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Soil Science Society of America Journal Abstract -

The Morphology and Genesis of Some Alpine Soils in British Columbia, Canada: II. Physical, Chemical, and Mineralogical Determinations and Genesis1


This article in SSSAJ

  1. Vol. 36 No. 1, p. 104-110
    Received: Mar 3, 1971
    Accepted: Sept 22, 1971

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  1. J. I. Sneddon,
  2. L. M. Lavkulich and
  3. L. Farstad2



The results of selected physical, chemical, and mineralogical analyses, carried out on five soils occurring in three alpine regions in British Columbia, Canada, are presented and discussed. An evaluation of the genesis of these soils is made in relation to the analytical results and to the literature.

The soils have developed on relatively young post-Pleistocene parent materials and are gravelly and have loamy sand to silt loam textures, in the fine earth fractions, the slight accumulations of silt and clay at the surface, are due primarily to more intense physical weathering and partly to surface additions of eolian material. Volcanic ash was found in the surface horizons at three of the sites.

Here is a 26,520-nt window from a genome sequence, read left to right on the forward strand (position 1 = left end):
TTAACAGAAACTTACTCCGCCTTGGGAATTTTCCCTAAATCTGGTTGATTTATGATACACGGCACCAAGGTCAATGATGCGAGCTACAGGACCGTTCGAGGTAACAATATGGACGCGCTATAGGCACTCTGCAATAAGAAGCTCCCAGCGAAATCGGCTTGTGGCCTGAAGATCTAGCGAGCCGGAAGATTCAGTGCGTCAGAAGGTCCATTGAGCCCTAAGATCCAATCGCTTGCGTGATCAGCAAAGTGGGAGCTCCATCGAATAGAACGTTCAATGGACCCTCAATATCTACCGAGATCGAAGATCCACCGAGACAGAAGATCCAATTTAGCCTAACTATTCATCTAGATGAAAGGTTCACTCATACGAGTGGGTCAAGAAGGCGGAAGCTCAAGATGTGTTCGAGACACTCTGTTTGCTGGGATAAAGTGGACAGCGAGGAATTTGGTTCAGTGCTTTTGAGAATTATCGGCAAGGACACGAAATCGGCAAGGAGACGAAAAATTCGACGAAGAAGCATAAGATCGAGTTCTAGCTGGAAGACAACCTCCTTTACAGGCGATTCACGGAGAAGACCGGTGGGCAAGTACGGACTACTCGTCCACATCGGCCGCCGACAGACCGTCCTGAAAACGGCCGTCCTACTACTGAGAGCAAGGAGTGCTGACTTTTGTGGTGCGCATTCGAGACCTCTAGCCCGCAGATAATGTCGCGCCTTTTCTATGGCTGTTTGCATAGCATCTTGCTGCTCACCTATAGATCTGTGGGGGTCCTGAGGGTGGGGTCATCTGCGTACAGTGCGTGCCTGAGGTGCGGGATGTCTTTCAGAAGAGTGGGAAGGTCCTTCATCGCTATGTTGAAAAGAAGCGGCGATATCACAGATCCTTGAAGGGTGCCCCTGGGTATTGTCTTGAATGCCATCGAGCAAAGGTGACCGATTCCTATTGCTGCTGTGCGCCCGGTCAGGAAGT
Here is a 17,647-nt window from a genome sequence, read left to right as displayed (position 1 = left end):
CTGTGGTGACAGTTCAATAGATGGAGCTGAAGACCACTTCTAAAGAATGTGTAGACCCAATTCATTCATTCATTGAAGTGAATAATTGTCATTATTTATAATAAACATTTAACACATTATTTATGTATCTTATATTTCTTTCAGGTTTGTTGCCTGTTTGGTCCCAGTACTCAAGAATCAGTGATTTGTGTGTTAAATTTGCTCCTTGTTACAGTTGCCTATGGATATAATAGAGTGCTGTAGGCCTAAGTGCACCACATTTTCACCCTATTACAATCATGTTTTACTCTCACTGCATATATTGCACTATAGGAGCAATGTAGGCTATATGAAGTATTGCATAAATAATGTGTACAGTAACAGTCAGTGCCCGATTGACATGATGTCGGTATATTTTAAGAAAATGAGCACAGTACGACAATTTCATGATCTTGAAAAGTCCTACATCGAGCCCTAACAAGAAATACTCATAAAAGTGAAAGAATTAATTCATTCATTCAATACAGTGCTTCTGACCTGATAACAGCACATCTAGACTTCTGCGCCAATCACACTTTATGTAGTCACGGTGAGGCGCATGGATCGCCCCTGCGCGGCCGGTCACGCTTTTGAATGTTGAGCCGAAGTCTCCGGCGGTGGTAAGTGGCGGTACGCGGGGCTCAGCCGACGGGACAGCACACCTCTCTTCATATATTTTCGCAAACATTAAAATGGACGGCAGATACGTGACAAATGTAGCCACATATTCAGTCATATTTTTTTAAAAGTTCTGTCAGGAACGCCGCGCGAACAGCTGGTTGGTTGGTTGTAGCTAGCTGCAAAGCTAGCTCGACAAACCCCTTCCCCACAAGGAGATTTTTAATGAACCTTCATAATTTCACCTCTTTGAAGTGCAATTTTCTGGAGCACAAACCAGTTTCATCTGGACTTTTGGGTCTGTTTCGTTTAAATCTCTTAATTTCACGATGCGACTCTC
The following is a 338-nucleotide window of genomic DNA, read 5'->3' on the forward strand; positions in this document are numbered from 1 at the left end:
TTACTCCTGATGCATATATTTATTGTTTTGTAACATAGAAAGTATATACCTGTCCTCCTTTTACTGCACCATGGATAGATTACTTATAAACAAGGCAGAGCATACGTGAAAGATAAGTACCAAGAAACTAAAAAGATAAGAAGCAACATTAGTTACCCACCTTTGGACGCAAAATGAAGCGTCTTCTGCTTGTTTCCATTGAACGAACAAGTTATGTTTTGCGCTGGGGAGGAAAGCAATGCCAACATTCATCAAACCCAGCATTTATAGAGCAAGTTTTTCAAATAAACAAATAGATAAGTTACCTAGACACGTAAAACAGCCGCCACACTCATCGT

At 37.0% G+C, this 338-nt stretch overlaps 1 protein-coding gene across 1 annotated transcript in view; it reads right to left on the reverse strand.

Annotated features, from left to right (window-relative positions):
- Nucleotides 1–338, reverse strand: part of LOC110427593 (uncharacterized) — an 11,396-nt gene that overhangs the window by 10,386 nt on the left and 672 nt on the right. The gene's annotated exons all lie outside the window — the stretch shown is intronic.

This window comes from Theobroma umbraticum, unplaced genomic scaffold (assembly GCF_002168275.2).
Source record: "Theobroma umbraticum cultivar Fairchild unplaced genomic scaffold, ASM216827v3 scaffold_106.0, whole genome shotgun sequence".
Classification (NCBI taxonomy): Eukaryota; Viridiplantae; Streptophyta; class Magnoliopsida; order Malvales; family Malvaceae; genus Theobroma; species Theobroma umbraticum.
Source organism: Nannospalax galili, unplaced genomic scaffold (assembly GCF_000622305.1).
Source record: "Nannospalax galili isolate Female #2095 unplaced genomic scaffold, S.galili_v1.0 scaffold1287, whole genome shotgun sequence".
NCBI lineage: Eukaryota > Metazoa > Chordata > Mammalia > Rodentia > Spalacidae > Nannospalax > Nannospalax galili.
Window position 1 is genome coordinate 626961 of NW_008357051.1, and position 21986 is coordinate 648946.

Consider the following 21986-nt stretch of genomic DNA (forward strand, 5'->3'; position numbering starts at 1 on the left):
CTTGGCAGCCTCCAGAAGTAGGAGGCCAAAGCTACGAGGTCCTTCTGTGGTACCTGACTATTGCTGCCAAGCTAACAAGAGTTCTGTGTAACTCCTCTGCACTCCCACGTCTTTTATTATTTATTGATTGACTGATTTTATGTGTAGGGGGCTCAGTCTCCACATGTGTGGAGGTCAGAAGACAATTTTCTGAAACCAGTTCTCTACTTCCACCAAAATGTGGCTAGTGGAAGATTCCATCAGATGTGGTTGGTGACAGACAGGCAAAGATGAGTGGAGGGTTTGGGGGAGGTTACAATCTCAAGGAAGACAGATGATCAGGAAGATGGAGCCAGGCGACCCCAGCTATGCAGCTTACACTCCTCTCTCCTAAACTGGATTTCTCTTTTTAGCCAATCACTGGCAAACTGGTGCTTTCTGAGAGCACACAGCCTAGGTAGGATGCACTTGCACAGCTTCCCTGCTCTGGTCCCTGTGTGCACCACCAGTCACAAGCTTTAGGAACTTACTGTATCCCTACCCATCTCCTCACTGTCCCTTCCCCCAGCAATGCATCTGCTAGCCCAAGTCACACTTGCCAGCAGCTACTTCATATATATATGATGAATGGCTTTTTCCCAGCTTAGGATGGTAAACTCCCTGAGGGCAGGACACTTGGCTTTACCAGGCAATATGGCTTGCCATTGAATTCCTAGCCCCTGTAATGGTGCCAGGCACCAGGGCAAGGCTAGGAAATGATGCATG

Physical weathering is significant in these soils and chemical weathering is taking place as evidenced by the presence of spodic horizons, abundant amorphous iron and aluminum in all horizons, and the content of secondary minerals.

Several properties of these soils were correlated with total carbon contents and hence organic matter contents. Volcanic ash was believed to have had an influence, to a minor degree, on the soil properties where it occurred.

With sufficient leaching, soils with spodic characteristics develop. Under a coniferous or ericaceous vegetative cover Spodosols occur; however, under a cover of grasses, sedges, and forbs the spodic characteristics may be masked by organic matter accumulations in the surface mineral horizons.

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